This script is to calculate the Spearman correlation of genes that are stored in rows of a pandas dataframe. The original df has around 2000 row names. With my current code, this requires 2000*2000 iterations to compute the correlation value for each possible comparison row-wise. I would like to get some hints in order to reduce the run time of this code.

import sys
import pandas as pd
from scipy import stats

def spearman_correlation():
    script = sys.argv[0]
    input_f = sys.argv[1]

    # create a new file name... it's that easy!
    positive = "positive_significant_pairs.csv"
    negative = "negative_significant_pairs.csv"

    positive_f = open(positive, 'a')
    negative_f = open(negative, 'a')

    df =pd.read_csv(input_f,index_col=0) #index_col=0 makes first row as row index
    for i in df.T.columns: #loop on the columns (transformed df)

    for i in lst1:
        for j in lst2:
            if i!=j: #avoid correlation of gene1,gene1
                r, p = stats.spearmanr(df.T[i], df.T[j])
                if r > 0 and p < 0.01:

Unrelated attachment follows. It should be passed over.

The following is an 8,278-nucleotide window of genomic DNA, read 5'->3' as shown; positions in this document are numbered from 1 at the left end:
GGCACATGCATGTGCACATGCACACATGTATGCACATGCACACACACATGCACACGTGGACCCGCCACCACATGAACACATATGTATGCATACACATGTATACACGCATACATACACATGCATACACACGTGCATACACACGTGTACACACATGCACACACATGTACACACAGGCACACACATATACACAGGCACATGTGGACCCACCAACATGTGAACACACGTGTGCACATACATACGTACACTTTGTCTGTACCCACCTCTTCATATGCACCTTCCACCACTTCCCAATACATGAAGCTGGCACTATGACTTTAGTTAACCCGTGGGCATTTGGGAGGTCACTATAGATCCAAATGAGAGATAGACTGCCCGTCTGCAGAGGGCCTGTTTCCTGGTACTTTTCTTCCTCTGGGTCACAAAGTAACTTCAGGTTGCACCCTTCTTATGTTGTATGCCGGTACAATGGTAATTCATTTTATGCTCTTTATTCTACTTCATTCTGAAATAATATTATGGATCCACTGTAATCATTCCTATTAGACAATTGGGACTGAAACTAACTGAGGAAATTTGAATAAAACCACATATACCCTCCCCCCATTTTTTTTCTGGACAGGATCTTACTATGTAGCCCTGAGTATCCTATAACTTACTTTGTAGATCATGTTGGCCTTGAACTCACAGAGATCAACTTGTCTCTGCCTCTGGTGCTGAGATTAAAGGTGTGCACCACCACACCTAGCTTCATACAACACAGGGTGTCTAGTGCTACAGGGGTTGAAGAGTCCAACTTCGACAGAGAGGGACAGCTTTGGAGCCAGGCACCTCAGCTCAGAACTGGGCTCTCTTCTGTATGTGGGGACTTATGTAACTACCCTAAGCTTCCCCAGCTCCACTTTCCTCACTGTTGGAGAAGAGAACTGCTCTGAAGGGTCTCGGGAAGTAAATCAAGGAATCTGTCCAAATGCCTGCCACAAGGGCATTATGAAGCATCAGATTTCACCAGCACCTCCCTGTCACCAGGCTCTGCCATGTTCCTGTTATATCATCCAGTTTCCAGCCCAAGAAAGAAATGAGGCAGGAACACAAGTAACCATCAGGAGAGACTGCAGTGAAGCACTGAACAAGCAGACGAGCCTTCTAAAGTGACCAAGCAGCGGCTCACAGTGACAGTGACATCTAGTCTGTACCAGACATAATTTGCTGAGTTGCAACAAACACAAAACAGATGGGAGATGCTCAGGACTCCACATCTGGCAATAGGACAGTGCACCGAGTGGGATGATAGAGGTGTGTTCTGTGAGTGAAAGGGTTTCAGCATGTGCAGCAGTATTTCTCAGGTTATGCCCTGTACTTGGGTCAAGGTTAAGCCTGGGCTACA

positive_f.write(''.join(str(i) + ',' + str(j) + ',' + str(r) + ',' + str(p)+'\n'))
                if r < 0 and p < 0.01:
                    negative_f.write(''.join(str(i) + ',' + str(j) + ',' + str(r) + ',' + str(p)+'\n'))

if __name__ == '__main__':
  • \$\begingroup\$ Could you please include some sample data and current output? \$\endgroup\$
    – kubatucka
    Oct 22, 2021 at 20:45
  • 1
    \$\begingroup\$ Do not loop. Pass the entire df.T at once. The first argument to scipy.stats.spearmanr coould be a 2D array, just for the cases like yours. \$\endgroup\$
    – vnp
    Oct 22, 2021 at 21:44
  • \$\begingroup\$ Exactly I can pass the entire df.T and it gives me r and p values in a list. But then How I can retrieve rows that have specific r and p values from the 2D array? \$\endgroup\$
    – Apex
    Oct 24, 2021 at 19:06
  • \$\begingroup\$ The output that I want to have is in this format of row1,row2,r-value,p-value \$\endgroup\$
    – Apex
    Oct 24, 2021 at 19:07

1 Answer 1


Sorry if my comment looked too cryptic. Let's take a closer look at the Spearman statistics.

The Spearman coefficient between two sets of raw data is \$\dfrac{\mathrm{Cov}(R(T_i), R(T_j))}{\sigma_{R(T_i)}\sigma_{R(T_j)}}\$. It means that each time you call stats.spearmanr, it converts each row into the rank row, and computes its standard deviation.

In other words, each row is converted to the rank row 2000 times, and its standard deviation is also computed 2000 times, obviously with the same result.

Passing the entire dataset allows stats.spearmanr to extract these repeated computations, and perform them just once per a row. Unfortunately, computing covariances is still quadratic.


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